The fact that Scaramucci was now being fired himself seemed like poetic justice, and also made staff changes at the White House resemble a game of musical chairs. It highlighted Trump’s poor judgment in hiring people who might actually help him rather that do him harm, as well as that of Ivanka Trump and Jared Kushner, who urged him to hire the man widely known as The Mooch. It strengthened perceptions that Trump’s White House, like many a runaway train, was going off the rails altogether.

But the truth is that Trump’s acceptance of Kelly’s demand to be in charge of hirings and firings in the White House, and to get rid of Scaramucci forthwith, was a rare indication that the President is aware after all that his caboose is running loose and that he needs to do something to hold it steady. A sane President would never have hired an arrogant tycoon like Scaramucci, whose ego rivals Trump’s, in the first place. A rational President wouldn’t have let him stay on for a second after he let a reporter hear him foaming at the mouth without making sure his dirty words were off the record. His hiring of Kelly, however, provides a faint glimmer of hope that theoretically at least, he’s willing to change his ways.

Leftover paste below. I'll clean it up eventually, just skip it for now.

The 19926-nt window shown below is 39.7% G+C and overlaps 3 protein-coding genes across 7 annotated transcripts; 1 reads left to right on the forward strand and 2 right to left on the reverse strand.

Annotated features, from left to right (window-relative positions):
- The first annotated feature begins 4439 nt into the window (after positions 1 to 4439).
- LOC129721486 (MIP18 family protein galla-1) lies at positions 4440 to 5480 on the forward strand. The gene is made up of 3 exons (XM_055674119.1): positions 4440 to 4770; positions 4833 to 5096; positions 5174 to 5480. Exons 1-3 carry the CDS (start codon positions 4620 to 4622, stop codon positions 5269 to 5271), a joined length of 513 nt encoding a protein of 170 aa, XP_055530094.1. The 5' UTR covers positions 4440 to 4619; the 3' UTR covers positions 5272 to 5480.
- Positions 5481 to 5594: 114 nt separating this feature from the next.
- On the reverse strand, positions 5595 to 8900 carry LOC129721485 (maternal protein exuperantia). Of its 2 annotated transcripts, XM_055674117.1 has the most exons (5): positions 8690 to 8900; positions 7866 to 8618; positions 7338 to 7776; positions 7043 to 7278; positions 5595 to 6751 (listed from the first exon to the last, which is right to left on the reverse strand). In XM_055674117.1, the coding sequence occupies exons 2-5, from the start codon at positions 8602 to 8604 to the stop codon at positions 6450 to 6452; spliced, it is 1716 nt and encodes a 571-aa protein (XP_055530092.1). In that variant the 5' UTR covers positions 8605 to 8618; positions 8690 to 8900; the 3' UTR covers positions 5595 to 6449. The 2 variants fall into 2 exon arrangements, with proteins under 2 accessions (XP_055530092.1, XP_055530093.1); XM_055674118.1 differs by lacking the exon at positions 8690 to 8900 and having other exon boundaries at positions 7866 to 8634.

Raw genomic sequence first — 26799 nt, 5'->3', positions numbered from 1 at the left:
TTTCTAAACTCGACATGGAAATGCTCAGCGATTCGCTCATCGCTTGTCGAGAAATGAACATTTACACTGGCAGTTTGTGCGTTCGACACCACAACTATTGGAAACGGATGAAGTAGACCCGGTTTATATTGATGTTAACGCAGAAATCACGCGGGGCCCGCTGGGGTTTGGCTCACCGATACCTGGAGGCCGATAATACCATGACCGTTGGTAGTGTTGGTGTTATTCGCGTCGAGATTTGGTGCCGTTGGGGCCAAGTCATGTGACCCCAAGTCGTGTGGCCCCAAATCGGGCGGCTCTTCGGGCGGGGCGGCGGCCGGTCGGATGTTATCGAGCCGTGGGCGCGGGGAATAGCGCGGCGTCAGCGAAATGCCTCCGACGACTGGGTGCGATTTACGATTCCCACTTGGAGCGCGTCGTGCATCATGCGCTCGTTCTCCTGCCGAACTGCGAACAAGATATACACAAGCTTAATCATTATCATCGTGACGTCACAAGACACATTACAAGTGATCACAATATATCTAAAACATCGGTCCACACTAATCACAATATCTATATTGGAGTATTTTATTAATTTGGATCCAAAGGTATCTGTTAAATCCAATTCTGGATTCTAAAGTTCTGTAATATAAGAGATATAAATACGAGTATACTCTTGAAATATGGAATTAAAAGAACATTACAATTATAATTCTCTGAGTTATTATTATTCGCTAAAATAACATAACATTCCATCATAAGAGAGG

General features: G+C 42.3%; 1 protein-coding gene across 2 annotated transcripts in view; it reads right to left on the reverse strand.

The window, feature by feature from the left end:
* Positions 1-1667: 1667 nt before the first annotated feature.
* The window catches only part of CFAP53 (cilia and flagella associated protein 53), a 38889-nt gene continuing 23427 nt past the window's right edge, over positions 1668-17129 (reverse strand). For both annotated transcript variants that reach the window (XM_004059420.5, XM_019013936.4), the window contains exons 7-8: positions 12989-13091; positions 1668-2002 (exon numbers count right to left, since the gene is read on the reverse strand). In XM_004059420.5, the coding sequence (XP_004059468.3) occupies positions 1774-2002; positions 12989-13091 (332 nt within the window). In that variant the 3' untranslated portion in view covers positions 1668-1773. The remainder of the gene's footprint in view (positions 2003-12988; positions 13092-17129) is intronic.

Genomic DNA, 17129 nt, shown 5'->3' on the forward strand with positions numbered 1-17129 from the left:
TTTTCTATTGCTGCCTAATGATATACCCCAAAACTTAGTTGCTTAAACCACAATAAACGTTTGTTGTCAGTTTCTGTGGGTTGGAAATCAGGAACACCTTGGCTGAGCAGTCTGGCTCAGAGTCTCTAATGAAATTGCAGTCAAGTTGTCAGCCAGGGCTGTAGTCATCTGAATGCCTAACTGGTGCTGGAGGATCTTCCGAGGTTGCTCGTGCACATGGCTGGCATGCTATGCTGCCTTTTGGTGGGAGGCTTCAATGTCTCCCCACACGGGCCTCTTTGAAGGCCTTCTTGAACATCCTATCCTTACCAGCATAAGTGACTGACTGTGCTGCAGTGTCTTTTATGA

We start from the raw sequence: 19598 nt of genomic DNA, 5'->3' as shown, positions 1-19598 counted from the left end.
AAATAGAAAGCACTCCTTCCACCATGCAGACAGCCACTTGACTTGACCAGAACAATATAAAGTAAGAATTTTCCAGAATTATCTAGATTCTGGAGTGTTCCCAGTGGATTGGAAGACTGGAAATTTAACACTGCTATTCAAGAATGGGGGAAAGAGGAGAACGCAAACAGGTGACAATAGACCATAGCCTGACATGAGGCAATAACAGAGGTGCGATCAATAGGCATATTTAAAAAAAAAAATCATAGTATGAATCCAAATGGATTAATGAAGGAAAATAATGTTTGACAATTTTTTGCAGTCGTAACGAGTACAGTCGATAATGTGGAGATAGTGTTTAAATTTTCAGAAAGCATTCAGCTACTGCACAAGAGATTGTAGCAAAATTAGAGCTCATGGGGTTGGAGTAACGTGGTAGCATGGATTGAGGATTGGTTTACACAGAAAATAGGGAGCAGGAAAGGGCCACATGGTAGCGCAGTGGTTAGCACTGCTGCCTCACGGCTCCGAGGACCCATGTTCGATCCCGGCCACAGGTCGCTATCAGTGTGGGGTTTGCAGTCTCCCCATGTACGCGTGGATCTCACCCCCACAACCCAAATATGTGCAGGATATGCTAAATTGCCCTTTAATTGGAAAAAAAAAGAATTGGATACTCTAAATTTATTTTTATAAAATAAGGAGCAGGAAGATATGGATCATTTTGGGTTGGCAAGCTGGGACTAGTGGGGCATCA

Scaramucci’s dismissal is the kind of basic leadership exercise that Kelly and other army officers are used to carrying out the moment they take up new commands: Find the most annoying troublemaker and make an example of him. That’s how Kelly makes sure everyone knows that he’s running the place now, that he won’t suffer fools or show-offs and that other senior staffers should think twice before going around him. By firing Trump’s man Scaramucci, Trump also signaled Washington and the world that there’s a new boy in town, and change, hopefully, is in the offing.

Of course, Scaramucci was only the first obstacle of many more to come. Kelly will have to deal with other White House power brokers, including Steve Bannon, on the one hand, and Ivanka and Jared, on the other. He will have to start manning the scores of empty positions in the White House and the many more hundreds of vacancies throughout the Administration. He will have to start mending Trump’s fraying ties with Republicans on Capital Hill and to reach out to Democrats, if Trump is to have any hope of passing meaningful legislation. And he will have to bring some order and sanity to the decision making process in the Oval Office, starting with efforts to distance Trump from his Twitter. On Tuesday, the President made clear he would do no such thing.

But even if Kelly carries out all his missions, his chances for success remain dismal. Unless Trump entrusts him with the day-to-day management of the Presidency, as Richard Nixon did when Alexander Haig became Chief of Staff at the height of the Watergate Affair, Kelly’s impassable obstacle remains a President who is manifestly unsuited for his job but seems to think he’s God’s gift to mankind. In many Superman movies the hero from Krypton stops the runaway train, because he’s stronger than a locomotive. Kelly is a tough soldier and a determined general, but Superman, as far as we know, he ain’t.